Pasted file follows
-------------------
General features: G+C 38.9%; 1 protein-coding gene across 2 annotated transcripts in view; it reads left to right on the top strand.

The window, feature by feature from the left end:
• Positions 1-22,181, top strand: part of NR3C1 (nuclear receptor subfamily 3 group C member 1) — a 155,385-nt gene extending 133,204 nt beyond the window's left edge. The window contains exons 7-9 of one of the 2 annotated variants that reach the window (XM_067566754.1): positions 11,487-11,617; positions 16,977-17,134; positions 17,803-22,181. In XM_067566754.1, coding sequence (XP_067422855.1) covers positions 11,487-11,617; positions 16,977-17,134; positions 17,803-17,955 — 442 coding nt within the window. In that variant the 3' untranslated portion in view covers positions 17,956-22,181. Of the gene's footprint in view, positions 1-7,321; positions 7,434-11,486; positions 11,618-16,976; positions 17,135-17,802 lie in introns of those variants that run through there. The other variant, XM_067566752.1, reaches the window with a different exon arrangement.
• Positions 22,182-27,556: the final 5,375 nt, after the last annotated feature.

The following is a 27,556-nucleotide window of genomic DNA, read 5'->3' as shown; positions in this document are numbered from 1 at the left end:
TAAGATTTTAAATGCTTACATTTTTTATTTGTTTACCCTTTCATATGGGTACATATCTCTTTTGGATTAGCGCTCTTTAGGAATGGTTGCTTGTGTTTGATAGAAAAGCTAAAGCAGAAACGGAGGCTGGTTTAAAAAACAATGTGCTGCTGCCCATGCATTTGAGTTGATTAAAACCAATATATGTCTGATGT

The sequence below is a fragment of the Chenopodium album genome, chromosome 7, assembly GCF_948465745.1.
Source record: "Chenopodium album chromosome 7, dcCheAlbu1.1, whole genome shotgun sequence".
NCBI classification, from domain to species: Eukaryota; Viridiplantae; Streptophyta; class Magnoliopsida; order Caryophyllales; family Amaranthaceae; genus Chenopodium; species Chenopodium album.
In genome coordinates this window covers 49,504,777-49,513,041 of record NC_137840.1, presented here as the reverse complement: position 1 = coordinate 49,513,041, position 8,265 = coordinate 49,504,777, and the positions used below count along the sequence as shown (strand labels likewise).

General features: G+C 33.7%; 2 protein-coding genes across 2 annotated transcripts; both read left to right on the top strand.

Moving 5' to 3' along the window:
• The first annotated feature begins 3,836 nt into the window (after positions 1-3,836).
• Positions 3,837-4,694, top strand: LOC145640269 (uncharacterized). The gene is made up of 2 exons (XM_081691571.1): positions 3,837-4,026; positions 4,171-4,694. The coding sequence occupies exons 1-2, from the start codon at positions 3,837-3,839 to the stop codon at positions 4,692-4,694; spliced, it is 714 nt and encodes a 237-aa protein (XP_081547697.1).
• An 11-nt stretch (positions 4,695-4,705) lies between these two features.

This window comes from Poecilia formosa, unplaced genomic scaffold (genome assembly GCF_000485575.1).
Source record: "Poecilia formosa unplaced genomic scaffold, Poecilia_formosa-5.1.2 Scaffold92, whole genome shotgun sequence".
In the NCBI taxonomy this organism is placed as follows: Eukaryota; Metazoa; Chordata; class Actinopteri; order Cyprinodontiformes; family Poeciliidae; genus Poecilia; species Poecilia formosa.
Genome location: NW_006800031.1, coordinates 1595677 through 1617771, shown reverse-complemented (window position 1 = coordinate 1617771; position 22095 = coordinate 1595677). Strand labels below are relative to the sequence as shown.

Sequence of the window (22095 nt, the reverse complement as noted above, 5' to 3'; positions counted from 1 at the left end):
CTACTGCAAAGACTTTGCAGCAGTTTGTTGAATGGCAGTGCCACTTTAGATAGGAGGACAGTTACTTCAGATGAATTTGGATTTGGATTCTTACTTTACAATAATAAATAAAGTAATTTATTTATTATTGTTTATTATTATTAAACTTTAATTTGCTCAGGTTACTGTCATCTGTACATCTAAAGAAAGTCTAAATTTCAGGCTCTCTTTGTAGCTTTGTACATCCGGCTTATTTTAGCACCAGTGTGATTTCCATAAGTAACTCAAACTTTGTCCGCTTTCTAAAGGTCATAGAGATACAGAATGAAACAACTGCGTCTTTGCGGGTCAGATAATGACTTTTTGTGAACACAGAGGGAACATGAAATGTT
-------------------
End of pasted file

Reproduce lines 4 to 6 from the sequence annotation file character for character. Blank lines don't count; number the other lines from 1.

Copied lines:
• Positions 22,182-27,556: the final 5,375 nt, after the last annotated feature.

The following is a 27,556-nucleotide window of genomic DNA, read 5'->3' as shown; positions in this document are numbered from 1 at the left end:
TAAGATTTTAAATGCTTACATTTTTTATTTGTTTACCCTTTCATATGGGTACATATCTCTTTTGGATTAGCGCTCTTTAGGAATGGTTGCTTGTGTTTGATAGAAAAGCTAAAGCAGAAACGGAGGCTGGTTTAAAAAACAATGTGCTGCTGCCCATGCATTTGAGTTGATTAAAACCAATATATGTCTGATGT